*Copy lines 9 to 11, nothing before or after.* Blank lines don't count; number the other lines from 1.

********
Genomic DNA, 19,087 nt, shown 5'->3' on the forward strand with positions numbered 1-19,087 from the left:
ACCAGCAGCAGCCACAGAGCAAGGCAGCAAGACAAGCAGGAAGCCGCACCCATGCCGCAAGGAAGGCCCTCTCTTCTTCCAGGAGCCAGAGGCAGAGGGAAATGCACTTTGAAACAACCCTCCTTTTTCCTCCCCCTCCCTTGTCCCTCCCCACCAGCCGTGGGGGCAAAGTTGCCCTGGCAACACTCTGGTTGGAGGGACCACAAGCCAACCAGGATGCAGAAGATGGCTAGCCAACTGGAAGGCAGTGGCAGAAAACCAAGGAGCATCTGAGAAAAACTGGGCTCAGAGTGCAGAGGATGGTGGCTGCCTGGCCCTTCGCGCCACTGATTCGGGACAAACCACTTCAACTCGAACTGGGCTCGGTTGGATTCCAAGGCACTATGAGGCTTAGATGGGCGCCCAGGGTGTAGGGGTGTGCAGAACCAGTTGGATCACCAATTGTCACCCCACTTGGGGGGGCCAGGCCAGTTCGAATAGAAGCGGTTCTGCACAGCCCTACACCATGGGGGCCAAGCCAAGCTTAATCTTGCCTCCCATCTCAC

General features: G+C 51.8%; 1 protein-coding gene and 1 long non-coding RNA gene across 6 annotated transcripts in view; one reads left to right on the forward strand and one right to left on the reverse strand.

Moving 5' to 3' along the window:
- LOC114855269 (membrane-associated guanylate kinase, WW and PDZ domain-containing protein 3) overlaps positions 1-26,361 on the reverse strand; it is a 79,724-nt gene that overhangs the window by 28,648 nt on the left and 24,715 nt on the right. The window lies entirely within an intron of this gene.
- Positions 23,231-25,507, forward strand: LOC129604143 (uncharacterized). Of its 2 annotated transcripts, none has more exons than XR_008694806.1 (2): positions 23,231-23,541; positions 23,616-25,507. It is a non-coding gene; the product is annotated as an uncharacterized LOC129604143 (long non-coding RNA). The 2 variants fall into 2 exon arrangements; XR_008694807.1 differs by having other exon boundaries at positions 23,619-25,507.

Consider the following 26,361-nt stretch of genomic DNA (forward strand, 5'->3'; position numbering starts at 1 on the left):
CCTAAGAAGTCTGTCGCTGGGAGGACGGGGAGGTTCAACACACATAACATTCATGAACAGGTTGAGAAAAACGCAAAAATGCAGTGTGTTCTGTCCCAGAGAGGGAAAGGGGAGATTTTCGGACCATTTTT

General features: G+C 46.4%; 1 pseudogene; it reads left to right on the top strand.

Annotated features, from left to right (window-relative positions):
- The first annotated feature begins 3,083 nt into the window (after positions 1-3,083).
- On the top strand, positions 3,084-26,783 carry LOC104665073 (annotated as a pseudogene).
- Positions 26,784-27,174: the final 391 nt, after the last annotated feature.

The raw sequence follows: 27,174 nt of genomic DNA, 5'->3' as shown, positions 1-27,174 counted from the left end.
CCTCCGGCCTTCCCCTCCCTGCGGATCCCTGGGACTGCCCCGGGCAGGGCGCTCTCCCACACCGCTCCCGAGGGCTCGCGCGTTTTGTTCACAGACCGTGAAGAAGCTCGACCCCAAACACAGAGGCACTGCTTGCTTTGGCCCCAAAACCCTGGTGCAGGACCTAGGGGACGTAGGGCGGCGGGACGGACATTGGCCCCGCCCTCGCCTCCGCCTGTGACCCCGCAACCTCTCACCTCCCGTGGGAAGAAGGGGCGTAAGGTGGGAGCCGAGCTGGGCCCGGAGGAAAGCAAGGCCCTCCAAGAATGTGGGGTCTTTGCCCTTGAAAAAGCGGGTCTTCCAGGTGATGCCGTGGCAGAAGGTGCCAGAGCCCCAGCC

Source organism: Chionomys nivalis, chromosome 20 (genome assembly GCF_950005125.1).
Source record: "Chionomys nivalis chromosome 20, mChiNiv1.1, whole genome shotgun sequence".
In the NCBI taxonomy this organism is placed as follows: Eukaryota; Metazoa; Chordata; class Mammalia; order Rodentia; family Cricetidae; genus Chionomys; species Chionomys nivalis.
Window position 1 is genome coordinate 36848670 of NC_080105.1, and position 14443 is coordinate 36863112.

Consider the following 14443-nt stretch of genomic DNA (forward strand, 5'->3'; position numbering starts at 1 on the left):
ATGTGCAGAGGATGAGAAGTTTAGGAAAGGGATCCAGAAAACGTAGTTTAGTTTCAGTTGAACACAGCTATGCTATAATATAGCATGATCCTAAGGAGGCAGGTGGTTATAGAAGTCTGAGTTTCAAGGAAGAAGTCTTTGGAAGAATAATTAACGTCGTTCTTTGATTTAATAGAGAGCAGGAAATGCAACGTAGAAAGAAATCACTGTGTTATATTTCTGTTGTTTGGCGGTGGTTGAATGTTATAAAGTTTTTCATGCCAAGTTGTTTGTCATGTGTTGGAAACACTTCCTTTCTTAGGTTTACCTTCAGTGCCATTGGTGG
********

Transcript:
General features: G+C 46.4%; 1 pseudogene; it reads left to right on the top strand.

Annotated features, from left to right (window-relative positions):
- The first annotated feature begins 3,083 nt into the window (after positions 1-3,083).